Canada’s ride-hailing stock Facedrive (TSXV:FD) has tumbled more than 60% so far in September 2021. According to Bloomberg, Imran Khan, one of the co-founders, has claimed that the company is considering bankruptcy protection as soon as this month.
It took the stock 14-odd months to soar to $60 levels this year from $2 apiece in 2020. Notably, it took seven months for it to fall back to $2 from $60. To be precise, Facedrive stock has lost 97% of its market value since February this year.
Everything is falling apart at Facedrive, and an ugly ending seems near for the company once touted as a “people-and-planet-first” company. Key executive departure, heavy stake selling, and now potential bankruptcy are making matters worse.
While Facedrive stock continues to dig deeper, the former chief executive Sayan Navaratnam and Imran Khan have been busy blaming each other. Navaratnam said that Khan has sold hundreds of thousands of shares of the company and has made millions of dollars.
Facedrive’s founders had share lock-up agreements for a few years. However, Imran Khan’s lock-up periods ended in March 2021 and the next few months, and the stock saw an accelerated fall.
Importantly, the stock could continue to fall further, given the recent developments. Along with the co-founder, others may also join the selling spree now, mainly on the bankruptcy fears.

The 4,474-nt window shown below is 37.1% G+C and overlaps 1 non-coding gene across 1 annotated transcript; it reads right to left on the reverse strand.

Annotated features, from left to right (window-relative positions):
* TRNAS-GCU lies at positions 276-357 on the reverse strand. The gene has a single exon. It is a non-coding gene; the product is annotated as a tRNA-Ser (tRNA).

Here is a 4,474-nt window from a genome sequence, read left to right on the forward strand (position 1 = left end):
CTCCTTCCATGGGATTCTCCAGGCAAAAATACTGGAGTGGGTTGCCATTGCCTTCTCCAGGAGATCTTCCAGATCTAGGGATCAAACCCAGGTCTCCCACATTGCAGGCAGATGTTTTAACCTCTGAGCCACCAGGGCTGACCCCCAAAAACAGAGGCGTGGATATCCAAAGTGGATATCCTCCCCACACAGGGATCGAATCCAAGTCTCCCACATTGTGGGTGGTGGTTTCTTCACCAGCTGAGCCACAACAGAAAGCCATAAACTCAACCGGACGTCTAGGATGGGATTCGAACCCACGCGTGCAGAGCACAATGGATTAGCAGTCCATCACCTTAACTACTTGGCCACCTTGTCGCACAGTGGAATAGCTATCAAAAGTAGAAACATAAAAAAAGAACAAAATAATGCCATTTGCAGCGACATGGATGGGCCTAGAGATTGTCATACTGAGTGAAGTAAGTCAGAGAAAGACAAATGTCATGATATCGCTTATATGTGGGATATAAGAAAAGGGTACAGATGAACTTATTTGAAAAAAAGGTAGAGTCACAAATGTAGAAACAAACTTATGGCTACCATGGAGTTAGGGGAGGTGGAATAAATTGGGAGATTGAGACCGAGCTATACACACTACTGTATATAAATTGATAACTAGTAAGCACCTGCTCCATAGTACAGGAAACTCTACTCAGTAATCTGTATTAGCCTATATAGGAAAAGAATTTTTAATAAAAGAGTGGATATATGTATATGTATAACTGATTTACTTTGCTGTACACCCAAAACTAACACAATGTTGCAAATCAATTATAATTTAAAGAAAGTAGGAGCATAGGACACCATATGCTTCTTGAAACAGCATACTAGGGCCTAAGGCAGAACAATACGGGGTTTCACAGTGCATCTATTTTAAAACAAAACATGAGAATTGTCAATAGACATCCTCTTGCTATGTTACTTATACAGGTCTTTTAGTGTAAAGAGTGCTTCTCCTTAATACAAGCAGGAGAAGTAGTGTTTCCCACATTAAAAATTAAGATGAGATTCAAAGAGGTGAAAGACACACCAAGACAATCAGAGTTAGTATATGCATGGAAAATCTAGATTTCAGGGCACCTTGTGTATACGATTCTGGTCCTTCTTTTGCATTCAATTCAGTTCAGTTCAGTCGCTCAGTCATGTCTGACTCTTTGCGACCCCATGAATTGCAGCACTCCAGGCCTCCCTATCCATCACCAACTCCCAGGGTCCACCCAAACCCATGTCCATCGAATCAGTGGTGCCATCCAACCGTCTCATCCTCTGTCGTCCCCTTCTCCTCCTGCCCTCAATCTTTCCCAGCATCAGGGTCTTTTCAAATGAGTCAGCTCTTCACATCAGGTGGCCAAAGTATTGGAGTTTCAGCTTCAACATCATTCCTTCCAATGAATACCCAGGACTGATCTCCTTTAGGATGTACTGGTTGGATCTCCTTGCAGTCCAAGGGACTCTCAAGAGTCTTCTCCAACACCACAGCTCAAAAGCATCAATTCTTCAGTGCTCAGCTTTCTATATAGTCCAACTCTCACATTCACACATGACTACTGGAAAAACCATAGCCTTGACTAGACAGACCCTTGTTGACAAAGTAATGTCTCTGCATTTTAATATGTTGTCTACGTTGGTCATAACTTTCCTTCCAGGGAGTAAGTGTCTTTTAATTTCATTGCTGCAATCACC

What’s bizarre is, some investors still seem hopeful of the company’s recovery and buying heavily. On September 7, more than 1.3 million shares exchanged hands against its three-month average daily trading volume of 191,000.
For the first half of 2021, Facedrive reported total revenues of $10 million and a net loss of $13.4 million. With no sustained profitability in sight, and problems magnifying at the top management, investors can expect continued pressure on Facedrive stock.
This article represents the opinion of the writer, who may disagree with the “official” recommendation position of a Motley Fool premium service or advisor. We’re Motley! Questioning an investing thesis — even one of our own — helps us all think critically about investing and make decisions that help us become smarter, happier, and richer, so we sometimes publish articles that may not be in line with recommendations, rankings or other content.
The Motley Fool has no position in any of the stocks mentioned. Fool contributor Vineet Kulkarni has no position in any of the stocks mentioned.